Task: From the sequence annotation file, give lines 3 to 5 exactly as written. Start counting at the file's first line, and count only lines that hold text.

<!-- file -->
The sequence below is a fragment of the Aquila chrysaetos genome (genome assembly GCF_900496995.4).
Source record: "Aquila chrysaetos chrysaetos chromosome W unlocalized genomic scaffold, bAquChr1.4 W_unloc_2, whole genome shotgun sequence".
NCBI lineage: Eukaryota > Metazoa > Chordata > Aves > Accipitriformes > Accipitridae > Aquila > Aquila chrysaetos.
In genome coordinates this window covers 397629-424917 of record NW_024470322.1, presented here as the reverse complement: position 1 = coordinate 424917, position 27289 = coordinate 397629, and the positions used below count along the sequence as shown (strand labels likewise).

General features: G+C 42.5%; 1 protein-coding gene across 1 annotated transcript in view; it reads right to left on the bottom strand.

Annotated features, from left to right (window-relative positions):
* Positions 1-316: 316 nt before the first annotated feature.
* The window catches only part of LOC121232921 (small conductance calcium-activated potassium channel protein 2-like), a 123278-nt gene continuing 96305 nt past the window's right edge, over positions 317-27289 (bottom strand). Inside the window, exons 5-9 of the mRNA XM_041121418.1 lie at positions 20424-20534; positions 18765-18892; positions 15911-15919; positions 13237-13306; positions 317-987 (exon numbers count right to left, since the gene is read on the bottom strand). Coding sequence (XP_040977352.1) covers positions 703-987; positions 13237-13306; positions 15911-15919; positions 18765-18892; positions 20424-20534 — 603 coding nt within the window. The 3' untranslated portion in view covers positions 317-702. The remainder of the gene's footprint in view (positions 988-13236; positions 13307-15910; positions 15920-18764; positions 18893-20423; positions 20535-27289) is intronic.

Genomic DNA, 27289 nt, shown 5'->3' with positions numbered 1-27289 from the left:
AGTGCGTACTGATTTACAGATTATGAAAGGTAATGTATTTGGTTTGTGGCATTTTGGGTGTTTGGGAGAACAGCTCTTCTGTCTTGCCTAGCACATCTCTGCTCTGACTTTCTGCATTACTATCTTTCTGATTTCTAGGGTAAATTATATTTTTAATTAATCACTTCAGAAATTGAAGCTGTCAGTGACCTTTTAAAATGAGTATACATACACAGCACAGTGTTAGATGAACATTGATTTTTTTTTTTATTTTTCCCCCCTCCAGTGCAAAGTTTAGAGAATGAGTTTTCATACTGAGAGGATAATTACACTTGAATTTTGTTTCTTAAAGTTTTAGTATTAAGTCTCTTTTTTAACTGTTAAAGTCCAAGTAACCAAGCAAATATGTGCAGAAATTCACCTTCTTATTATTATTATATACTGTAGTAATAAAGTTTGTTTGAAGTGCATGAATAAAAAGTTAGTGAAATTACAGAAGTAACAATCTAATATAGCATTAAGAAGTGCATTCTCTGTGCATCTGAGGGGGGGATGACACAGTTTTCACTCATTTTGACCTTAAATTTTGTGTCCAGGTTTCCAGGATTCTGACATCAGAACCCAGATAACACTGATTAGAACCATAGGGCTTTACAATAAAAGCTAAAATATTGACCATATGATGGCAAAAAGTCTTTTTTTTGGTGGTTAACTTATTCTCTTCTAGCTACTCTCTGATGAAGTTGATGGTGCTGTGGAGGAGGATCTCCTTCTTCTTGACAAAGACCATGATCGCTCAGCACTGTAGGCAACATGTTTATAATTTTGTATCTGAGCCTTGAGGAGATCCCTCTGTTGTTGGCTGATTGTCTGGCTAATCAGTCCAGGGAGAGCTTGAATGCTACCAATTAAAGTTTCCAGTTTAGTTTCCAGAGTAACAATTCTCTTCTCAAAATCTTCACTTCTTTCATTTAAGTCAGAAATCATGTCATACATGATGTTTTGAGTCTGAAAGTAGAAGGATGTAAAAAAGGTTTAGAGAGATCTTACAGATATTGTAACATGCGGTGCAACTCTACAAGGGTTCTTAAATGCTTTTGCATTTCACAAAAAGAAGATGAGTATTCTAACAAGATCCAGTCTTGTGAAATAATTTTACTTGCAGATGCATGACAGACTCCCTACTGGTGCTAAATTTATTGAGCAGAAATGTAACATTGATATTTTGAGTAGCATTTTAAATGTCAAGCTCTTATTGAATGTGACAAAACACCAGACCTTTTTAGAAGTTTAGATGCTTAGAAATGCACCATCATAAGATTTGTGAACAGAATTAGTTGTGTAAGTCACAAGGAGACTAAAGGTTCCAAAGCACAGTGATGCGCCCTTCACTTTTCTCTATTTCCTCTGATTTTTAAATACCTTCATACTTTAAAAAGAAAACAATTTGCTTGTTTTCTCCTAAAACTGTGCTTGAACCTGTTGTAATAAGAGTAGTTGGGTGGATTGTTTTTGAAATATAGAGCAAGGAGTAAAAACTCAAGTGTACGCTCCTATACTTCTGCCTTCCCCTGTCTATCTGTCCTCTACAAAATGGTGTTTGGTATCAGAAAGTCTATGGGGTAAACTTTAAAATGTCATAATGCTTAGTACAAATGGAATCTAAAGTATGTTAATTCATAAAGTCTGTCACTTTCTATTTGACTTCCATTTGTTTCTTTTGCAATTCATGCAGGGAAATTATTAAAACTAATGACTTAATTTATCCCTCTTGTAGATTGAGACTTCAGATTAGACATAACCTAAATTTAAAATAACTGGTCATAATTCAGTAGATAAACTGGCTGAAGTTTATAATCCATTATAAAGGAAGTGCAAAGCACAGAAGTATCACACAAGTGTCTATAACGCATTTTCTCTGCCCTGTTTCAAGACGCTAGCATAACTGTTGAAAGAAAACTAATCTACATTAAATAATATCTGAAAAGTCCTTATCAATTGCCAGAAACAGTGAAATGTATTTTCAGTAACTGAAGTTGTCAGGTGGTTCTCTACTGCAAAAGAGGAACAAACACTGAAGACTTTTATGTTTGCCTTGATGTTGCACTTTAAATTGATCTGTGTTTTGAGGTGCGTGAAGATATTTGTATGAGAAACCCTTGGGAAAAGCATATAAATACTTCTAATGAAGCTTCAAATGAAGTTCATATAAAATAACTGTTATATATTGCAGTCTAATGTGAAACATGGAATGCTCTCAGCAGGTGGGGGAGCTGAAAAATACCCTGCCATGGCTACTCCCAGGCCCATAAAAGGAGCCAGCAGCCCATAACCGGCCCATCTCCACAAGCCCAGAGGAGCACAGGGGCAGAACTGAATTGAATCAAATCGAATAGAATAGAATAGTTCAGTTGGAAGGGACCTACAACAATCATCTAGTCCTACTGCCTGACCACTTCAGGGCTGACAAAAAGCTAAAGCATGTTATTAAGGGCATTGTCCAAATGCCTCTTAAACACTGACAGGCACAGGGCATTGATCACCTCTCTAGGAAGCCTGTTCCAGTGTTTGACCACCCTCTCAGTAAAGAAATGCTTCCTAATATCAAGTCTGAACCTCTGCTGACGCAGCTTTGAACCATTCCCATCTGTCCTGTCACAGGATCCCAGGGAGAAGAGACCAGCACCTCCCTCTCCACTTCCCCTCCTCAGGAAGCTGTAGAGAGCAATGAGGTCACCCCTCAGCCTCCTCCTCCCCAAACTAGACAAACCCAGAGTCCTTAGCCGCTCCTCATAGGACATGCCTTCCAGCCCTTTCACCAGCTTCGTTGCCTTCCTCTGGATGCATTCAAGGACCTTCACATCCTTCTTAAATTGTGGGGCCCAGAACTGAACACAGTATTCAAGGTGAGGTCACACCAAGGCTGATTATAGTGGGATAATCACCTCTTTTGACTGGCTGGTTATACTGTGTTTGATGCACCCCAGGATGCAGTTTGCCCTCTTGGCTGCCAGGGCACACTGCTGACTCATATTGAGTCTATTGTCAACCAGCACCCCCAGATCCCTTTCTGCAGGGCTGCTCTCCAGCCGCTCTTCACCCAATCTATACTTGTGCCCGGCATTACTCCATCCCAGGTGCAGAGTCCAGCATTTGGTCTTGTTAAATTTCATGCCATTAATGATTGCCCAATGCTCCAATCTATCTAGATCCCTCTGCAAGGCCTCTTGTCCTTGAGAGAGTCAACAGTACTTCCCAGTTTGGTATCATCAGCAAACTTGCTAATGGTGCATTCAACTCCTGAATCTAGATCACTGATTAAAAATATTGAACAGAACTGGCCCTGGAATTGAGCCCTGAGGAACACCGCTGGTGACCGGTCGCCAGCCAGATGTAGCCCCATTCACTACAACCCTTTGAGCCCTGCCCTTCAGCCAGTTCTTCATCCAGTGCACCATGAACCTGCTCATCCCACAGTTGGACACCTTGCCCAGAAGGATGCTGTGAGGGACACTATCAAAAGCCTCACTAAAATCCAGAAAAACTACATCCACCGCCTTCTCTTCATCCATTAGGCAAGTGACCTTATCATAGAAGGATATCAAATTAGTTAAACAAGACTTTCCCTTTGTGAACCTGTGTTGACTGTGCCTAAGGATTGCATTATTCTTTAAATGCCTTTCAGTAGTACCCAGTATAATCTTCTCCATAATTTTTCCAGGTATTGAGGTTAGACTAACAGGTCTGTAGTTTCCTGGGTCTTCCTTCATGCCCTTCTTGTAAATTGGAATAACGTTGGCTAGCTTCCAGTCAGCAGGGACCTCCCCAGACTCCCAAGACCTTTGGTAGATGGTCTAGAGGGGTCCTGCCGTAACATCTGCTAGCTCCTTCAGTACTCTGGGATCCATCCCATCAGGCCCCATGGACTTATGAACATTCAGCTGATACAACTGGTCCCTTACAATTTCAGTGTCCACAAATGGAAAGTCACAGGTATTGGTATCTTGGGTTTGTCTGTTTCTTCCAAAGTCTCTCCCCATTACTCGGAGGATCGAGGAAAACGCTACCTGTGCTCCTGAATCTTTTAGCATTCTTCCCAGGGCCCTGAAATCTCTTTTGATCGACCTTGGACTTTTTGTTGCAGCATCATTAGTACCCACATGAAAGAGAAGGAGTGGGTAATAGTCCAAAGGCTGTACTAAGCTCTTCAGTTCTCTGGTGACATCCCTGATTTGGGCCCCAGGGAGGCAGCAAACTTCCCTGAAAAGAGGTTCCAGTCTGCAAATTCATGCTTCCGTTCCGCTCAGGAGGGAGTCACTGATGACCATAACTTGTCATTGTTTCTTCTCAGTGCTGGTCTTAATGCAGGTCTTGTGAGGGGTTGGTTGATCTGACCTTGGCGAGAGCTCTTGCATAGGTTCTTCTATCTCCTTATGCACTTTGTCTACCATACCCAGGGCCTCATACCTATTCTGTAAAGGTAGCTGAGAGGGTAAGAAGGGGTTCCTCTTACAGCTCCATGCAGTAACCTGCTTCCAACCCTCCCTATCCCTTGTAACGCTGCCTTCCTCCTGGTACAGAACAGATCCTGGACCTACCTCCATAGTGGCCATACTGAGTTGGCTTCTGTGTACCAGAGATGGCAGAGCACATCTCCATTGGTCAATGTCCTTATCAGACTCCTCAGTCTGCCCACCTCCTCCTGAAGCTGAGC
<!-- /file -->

NCBI lineage: Eukaryota > Metazoa > Chordata > Aves > Accipitriformes > Accipitridae > Aquila > Aquila chrysaetos.
In genome coordinates this window covers 397629-424917 of record NW_024470322.1, presented here as the reverse complement: position 1 = coordinate 424917, position 27289 = coordinate 397629, and the positions used below count along the sequence as shown (strand labels likewise).

General features: G+C 42.5%; 1 protein-coding gene across 1 annotated transcript in view; it reads right to left on the bottom strand.